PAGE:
1. Don’t forget your visa!
You’ll need a visa to enter India and most tourists opt for the double-entry, e-visa for 60 days of travel. India is pretty strict about their visas and their e-visa application process is a little more complicated than other countries. You can go through a third-party if you’re concerned about it, but make sure you don’t fall for any of the many scam websites claiming to handle Indian visas.
Otherwise, do the process yourself and save the service fee and stress of being scammed. That’s what I did! You can apply here for an ETA (electronic travel authorization) through the government website. You’ll need to upload a passport photo, a passport scan and fill out an entire application. The website programming is absolutely terrible, so if you have troubles with it that’s normal.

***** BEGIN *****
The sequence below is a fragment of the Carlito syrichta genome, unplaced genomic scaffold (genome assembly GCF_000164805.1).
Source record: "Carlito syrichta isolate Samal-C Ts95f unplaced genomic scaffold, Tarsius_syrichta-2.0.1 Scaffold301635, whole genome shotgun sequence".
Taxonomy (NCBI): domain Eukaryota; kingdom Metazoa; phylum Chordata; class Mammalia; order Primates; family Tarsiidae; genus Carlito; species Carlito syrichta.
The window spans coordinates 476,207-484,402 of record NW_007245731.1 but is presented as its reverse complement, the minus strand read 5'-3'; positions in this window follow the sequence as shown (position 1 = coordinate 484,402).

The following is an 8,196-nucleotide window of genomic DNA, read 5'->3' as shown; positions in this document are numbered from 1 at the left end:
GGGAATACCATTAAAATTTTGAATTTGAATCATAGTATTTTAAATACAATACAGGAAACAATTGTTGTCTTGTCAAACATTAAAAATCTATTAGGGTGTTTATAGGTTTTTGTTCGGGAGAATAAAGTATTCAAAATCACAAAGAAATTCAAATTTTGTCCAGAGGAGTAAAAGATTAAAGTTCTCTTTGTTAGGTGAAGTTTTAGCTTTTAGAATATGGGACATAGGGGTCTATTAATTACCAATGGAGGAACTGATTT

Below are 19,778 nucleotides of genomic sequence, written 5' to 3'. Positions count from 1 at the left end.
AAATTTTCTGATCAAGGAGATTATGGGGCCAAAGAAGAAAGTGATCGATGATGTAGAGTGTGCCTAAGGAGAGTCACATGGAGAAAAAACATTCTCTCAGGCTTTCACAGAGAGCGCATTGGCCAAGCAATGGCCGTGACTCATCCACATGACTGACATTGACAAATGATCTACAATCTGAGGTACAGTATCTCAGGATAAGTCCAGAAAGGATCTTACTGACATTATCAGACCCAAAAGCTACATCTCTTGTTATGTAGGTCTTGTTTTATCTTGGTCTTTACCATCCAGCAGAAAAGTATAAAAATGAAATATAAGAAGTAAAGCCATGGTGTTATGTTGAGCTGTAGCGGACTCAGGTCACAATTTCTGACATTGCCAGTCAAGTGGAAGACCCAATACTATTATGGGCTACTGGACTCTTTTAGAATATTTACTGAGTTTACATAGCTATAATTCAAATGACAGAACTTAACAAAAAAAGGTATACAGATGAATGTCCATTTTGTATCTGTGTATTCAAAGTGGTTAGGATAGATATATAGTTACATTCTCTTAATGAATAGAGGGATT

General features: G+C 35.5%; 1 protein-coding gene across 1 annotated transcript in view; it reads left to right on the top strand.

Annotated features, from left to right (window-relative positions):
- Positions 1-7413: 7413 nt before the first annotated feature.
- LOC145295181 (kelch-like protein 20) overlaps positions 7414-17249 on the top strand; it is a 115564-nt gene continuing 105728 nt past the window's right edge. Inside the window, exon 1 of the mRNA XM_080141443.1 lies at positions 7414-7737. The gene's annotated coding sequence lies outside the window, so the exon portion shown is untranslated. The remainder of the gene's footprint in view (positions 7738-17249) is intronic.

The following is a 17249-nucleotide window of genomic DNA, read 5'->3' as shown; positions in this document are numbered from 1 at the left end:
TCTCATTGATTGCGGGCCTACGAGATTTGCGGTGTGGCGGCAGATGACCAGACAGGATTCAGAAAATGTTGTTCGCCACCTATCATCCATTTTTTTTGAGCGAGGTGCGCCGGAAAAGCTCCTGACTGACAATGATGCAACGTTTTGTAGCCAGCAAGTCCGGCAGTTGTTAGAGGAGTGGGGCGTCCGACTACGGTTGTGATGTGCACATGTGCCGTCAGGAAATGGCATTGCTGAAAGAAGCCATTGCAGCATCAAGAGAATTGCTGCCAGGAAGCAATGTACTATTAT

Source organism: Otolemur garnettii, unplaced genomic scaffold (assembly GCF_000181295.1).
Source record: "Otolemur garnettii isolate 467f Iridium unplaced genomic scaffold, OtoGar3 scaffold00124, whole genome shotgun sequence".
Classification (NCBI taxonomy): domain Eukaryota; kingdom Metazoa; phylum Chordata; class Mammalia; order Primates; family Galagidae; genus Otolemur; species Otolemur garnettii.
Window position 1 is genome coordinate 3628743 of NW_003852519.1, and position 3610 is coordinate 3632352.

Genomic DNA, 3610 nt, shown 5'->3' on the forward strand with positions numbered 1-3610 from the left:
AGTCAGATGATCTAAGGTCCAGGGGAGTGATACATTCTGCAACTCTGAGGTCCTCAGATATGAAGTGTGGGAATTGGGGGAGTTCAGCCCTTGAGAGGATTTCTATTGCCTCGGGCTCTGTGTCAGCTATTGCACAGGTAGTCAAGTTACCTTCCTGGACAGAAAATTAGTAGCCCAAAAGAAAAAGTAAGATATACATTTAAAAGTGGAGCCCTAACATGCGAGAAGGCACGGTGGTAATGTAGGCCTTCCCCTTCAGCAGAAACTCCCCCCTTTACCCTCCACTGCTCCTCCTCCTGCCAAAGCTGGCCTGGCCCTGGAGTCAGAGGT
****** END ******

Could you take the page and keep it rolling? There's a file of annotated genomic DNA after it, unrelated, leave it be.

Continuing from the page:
After you submit your application, you’ll get a confirmation email and then another email 24 hours – 1 week later stating approval with a PDF of your e-visa. The fee is $100 for Americans + 2.5% processing fee, but most other countries only pay $80. You can find the list of fees by country here.
Don’t forget to bring a print out of your e-visa with you to India. They’ll want to see it at the airport. And promise me you won’t overstay your visa. I met a traveler who ended up having to pay a fine and stay in India for an extra two weeks while waiting for government permission to leave. Just avoid all that and leave before your 60 days are up.